Birdwatching in New Brunswick has come a long way since John James Audubon alerted the world to the many birds on Grand Manan Island back in 1831.
Although many 'twitchers' have followed in Audubon's footsteps, New Brunswick remains a secret waiting to be discovered by birdwatchers of all levels.
Over 400 bird species have been recorded here: some of New Brunswick's specialties include American Black Duck, Greater & Sooty Shearwater, Piping Plover, Atlantic Puffin, Yellow-bellied Flycatcher, Boreal Chickadee, Bicknell’s Thrush, wood-warblers (23 breeding species), Nelson’s Sparrow, and Pine Grosbeak.
Our province’s importance to migratory birds is hard to overstate, and the autumn migration is a ‘don't miss' event. Come to see millions of Arctic-nesting shorebirds - including 85 percent of the world’s population of Semipalmated Sandpipers - migrate each autumn to South America through New Brunswick (and neighbouring Nova Scotia), with many making one critical stop on their 4,000 km journey, on the shores of the Bay of Fundy. They arrive at precise locations on the Bay of Fundy coast in southeast New Brunswick, including Dorchester Cape, Johnson's Mills, and Mary's Point, and there they feed on tiny mud shrimp – a single bird can eat 10-20,000 mud shrimp during a single tidal cycle, helping them to triple their body weight in 2-3 weeks, providing the necessary energy for the southern migration.
The Semipalmated Sandpiper is celebrated in late July at an annual festival in Dorchester, a community that is home to ‘Shep', the world's largest – (and, most likely, only) Semipalmated Sandpiper statue. Other common migrant shorebirds include Semipalmated Plover, Least and White-rumped Sandpiper, and Greater and Lesser Yellowlegs.
Grand Manan Island is another 'must' for birders – when you go whale watching, keep your eyes peeled for Red and Red-necked Phalarope, Parasitic and Pomarine Jaeger, Greater and Sooty Shearwater, and Wilson’s Storm-Petrel. Many vagrant species occur in spring and autumn. During the nesting season, diminutive Machias Seal Island, approximately 15km to the west, hosts thousands of pelagic birds including Atlantic Puffin, Razorbill, and Common And Arctic Tern. Small numbers of human visitors are daily permitted a careful, supervised landing.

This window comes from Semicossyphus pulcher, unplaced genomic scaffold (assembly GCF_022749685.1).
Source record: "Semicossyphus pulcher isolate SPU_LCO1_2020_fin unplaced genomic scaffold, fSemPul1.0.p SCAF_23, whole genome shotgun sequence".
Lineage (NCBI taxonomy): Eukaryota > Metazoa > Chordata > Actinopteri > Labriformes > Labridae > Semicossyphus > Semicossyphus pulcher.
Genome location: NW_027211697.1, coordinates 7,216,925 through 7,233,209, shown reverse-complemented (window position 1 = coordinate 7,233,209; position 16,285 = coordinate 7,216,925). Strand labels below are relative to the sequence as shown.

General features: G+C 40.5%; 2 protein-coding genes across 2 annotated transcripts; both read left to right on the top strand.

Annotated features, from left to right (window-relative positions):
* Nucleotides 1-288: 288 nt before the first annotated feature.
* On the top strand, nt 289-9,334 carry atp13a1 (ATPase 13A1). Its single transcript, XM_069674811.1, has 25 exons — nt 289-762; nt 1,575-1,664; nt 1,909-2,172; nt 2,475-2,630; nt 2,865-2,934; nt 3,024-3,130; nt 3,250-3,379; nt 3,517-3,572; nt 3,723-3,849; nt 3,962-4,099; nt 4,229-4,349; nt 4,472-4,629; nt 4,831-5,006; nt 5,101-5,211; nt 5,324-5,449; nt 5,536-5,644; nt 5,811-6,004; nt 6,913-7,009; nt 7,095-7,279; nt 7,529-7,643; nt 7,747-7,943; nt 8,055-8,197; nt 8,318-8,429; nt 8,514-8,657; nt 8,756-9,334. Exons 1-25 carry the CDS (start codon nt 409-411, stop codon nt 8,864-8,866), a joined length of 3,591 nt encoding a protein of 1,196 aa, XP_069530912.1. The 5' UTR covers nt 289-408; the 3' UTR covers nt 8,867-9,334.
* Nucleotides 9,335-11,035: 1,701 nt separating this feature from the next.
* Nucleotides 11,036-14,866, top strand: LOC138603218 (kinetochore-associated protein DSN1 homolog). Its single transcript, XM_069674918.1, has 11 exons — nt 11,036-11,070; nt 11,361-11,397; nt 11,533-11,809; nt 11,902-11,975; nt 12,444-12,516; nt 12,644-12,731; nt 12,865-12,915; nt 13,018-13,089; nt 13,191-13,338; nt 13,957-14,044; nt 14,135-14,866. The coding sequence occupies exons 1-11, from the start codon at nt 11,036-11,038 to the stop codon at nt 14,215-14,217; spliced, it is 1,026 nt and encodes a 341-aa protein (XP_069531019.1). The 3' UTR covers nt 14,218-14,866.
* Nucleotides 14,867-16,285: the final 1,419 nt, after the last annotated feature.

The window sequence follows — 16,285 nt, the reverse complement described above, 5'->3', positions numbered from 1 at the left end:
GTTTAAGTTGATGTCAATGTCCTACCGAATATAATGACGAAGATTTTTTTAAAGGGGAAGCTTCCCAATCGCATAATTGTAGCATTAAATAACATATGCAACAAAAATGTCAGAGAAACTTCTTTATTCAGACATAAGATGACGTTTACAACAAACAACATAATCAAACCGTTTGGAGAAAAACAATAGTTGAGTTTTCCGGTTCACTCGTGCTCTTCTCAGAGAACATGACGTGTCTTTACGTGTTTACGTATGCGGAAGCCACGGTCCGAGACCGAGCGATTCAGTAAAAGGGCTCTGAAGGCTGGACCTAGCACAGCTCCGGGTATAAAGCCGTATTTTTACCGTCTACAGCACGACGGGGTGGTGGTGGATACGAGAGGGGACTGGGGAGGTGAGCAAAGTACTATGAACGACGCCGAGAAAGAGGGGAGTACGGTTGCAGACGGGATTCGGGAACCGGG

In the southeast corner of New Brunswick, just off the Trans-Canada Highway, over 3km of boardwalks and trails in the Sackville Waterfowl Park lead you to the 150 species of waterfowl and songbirds attracted annually. Close by, Cape Jourimain National Wildlife Area is also rewarding.
The estuaries, bogs, forests and salt marshes of Kouchibouguac National Park provide a variety of habitat for more than 230 species of birds, including the largest tern colony in the province: more than 7,000 pairs of Common Tern nest on appropiately-named Tern Island. Head for the Restigouche River Estuary, particularly for Black Scoters during spring migration. The Estuary is also used as a staging area by Surf Scoters, and Red-breasted and Common Mergansers. In season, you may also see Osprey and Common Eider. Further north the migrant-trap of Miscou Island (accessible via a causeway) hosts over 250 species annually, and attracts serious birders from across North America and beyond.
Although the majority of the best birding sites are along (or just off) New Brunswick’s Bay of Fundy and Acadian coasts, we have a number of other important and worthwhile regions for birdwatching.
Mount Carleton Provincial Park and the nearby Nepisiguit Highlands offer opportunities to see Bicknell’s Thrush, and further south keen ears might hear a Yellow Rail and eagle-eyes might spot a Black Tern by the Lower Saint John River near Oromocto. The region supports a breeding population of Greater Scaup, and thousands of other waterfowl use this site during migration.
The communities of Gagetown and nearby Cambridge-Narrows host a birding event each May.
Another delight of New Brunswick is that you don’t even have to go far from the urban centres for wonderful birdwatching: Osprey, waterfowl, and even Bald Eagles are seen at the Ducks Unlimited Centre on the north bank of the Saint John River in Fredericton, and just 5km from the centre of Saint John the Irving Nature Park is well worth a visit.